After a much buzzed-about run at this year’s CMJ, King Krule, aka 17-year-old London-based songwriter Archy Marshall, seems poised for either breakout success or career-killing backlash. (Sadly, there is not much room in the middle anymore, is there?) His self-titled, five-song debut EP was just released by True Panther, and it’s an extremely likable little collection of bedroompop songs that are refreshingly well constructed and tastefully embellished with various electronic elements. Even with Marshall’s deep, primitive vocals, there’s something so clear and concise about the whole thing that you can’t help wanting to hear what he’ll do next. If I were to say it sounds like Billy Bragg for the Altered Zones generation, you would probably throw up, so I won’t. (But it does.)
Ian Dury –“Clevor Trever”
I’ve developed a weird addiction to this song, off Ian Dury’s 1977 album, New Boots and Panties. Like the rest of the album, “Clevor Trever” (sic) is a strange blend of punk, new-wave and disco, and it’s driven by a series of unbelievably good melodies, but it’s the totally maddening double, triple, quadruple negatives and tight, repetitive rhyme scheme of the lyrics that will stick with you long, long, long after you’d have liked them to.
The Internet’s Reaction to Lulu
For those who haven’t been paying attention, the internet has this tendency (and increasingly, so does the print world on which the web continues to have such a severe, misbegotten impact) to apply unnecessary and in fact counterproductive intellectual examination to things that are simply not worth it. Or, maybe that’s not true: everything’s worth close intellectual examination, I suppose, but all too often recently, at least in the seediest, silliest music-crit corners of the internet, it results in pieces that stand “boldly” in defense of things that everyone else knows are only worth defending (Hello, Creed) if you’re looking to pad your page-views. I am pleased to report that, now a couple weeks removed from the release of Lulu, the obviously laughable collaboration between Lou Reed and Metallica, no such defense has surfaced. And for that, internet, I commend you. (Though Chuck Eddy did wrongly deem it "less ridiculous than you might expect")
Robert Forster Covered Vampire Weekend’s “Walcott”?
I don’t know how it’s possible that this happened over a year ago and I only found out about it last week, but alas: In August of 2010, Robert Forster, formerly of the mighty Go-Betweens, released a cover of Vampire Weekend’s rousing “Walcott,” from their 2008 debut. It’s loose and sprightly and beautifully arranged, just like you’d assume. Now, I’ll ask again, will someone please work on some Go-Betweens vinyl reissues, please?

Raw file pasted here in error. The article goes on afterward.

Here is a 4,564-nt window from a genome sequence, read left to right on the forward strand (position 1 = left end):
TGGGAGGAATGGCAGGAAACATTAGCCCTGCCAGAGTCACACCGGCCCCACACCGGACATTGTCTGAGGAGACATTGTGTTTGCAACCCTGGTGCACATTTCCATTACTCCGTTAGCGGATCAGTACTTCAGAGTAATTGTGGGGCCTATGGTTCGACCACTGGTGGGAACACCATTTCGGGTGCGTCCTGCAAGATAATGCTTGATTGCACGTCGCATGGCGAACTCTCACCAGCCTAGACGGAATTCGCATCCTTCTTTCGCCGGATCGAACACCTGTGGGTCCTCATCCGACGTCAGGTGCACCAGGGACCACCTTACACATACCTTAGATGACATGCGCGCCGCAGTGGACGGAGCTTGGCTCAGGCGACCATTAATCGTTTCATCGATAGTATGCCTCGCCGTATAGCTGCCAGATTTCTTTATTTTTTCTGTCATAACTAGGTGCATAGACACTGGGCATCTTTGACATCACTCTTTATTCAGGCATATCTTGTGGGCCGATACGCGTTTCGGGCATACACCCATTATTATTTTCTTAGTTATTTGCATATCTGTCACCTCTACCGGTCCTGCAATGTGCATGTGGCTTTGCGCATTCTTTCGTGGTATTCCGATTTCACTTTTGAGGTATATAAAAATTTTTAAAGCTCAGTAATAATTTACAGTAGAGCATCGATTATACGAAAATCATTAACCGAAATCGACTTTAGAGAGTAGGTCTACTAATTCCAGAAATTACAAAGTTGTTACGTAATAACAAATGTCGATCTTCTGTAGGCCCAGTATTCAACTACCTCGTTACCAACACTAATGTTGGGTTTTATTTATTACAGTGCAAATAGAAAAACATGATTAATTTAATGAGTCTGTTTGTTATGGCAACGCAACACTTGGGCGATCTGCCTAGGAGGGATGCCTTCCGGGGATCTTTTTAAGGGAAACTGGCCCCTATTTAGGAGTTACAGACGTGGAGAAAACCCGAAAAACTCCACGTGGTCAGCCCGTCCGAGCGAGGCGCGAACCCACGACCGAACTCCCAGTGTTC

“This Town Doesn’t Have Enough Bars for the Both of Us”
I don’t know if people know this band at all, but they just released a record called How to Get to Heaven from Jacksonville, FL on Kill Rock Stars, and it’s a pitch-perfect reiteration of 90s indie-pop à la The Crabs. (I don’t know if anyone knows The Crabs either, but you should, I promise.) Anyway, be sure to track down standout Gospel Music track “This Town Doesn’t Have Enough Bars for the Both of Us,” which features the line, “I’m not drinking anymore but I’m not drinking… any… less.” Recommended if you liked Noah and the Whale before they got shitty.
With two EPs already out on the Mumford & Sons-affiliated Communion Records and a handful of dates supporting Adele already under his belt, the young British soul singer Michael Kiwanuka seems like he should probably make a splash when he releases his debut full-length next year. Like those other artists I mentioned, he could be called a throwback, with a voice everyone’s always comparing to Bill Withers, which seems totally silly until you hear it. You’ll have your chance when he plays here at Joe’s Pub on December 8th.
R.E.M. –“Star 69”
Now that R.E.M. is officially done, there is of course another greatest hits thing coming out just in time for the holiday season. It’s called Part Lies, Part Heart, Part Truth, Part Garbage, 1982-2011, and you’re not gonna buy it because you know better than to get caught up in that kind of shit. But you’re also not gonna buy it because of the simple fact that the only song included from the not-actually-all-bad 1994 album Monster is “What’s the Frequency, Kenneth?” They should have included “Star 69,” if not for the totally addictive dual vocals thing, then at least for the chorus, which you cannot even believe is real: “I know you called, I know you called, I know you called, I know you hung up my line, Star 69!”
North Highlands –Wild One
In a weird and unfortunate turn of events, despite praise from lots of good, smart people (ahem), local outfit North Highlands wound up without a label to release their debut full-length, Wild One, so they did it themselves. Officially available as of October 18, it is every bit as elegant and detailed as I expected it to be, with elements of folk and post-rock featured prominently throughout. The whole thing is surprisingly hooky, too, and even more surprisingly danceable. Listen at north-highlands.bandcamp.com, and then, if you own a record label, press it on vinyl and send me a copy.
Craig Finn Referencing Friday Night Lights in the Title of His Solo Album, Clear Hearts, Full Eyes
This is simply too much for me to handle.
Click here for a Spotify playlist of tracks and artists discussed above.